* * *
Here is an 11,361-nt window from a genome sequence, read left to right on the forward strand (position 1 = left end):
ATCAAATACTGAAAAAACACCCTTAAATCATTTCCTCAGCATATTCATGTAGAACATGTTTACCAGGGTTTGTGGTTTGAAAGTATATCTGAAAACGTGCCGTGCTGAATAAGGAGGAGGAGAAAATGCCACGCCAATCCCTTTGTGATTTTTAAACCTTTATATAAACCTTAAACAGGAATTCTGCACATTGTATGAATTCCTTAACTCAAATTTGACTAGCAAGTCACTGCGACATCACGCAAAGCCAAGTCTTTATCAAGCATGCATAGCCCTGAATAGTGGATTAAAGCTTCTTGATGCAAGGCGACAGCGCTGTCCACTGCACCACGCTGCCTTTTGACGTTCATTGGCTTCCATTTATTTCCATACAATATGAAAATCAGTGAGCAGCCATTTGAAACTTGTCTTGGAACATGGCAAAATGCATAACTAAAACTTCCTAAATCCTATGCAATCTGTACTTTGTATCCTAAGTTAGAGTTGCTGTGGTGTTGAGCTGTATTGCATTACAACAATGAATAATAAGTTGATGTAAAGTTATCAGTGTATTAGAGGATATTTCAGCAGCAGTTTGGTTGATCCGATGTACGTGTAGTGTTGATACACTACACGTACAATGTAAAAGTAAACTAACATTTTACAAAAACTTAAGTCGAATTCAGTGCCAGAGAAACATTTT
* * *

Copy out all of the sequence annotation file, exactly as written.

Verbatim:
Here is an 11,361-nt window from a genome sequence, read left to right on the forward strand (position 1 = left end):
ATCAAATACTGAAAAAACACCCTTAAATCATTTCCTCAGCATATTCATGTAGAACATGTTTACCAGGGTTTGTGGTTTGAAAGTATATCTGAAAACGTGCCGTGCTGAATAAGGAGGAGGAGAAAATGCCACGCCAATCCCTTTGTGATTTTTAAACCTTTATATAAACCTTAAACAGGAATTCTGCACATTGTATGAATTCCTTAACTCAAATTTGACTAGCAAGTCACTGCGACATCACGCAAAGCCAAGTCTTTATCAAGCATGCATAGCCCTGAATAGTGGATTAAAGCTTCTTGATGCAAGGCGACAGCGCTGTCCACTGCACCACGCTGCCTTTTGACGTTCATTGGCTTCCATTTATTTCCATACAATATGAAAATCAGTGAGCAGCCATTTGAAACTTGTCTTGGAACATGGCAAAATGCATAACTAAAACTTCCTAAATCCTATGCAATCTGTACTTTGTATCCTAAGTTAGAGTTGCTGTGGTGTTGAGCTGTATTGCATTACAACAATGAATAATAAGTTGATGTAAAGTTATCAGTGTATTAGAGGATATTTCAGCAGCAGTTTGGTTGATCCGATGTACGTGTAGTGTTGATACACTACACGTACAATGTAAAAGTAAACTAACATTTTACAAAAACTTAAGTCGAATTCAGTGCCAGAGAAACATTTT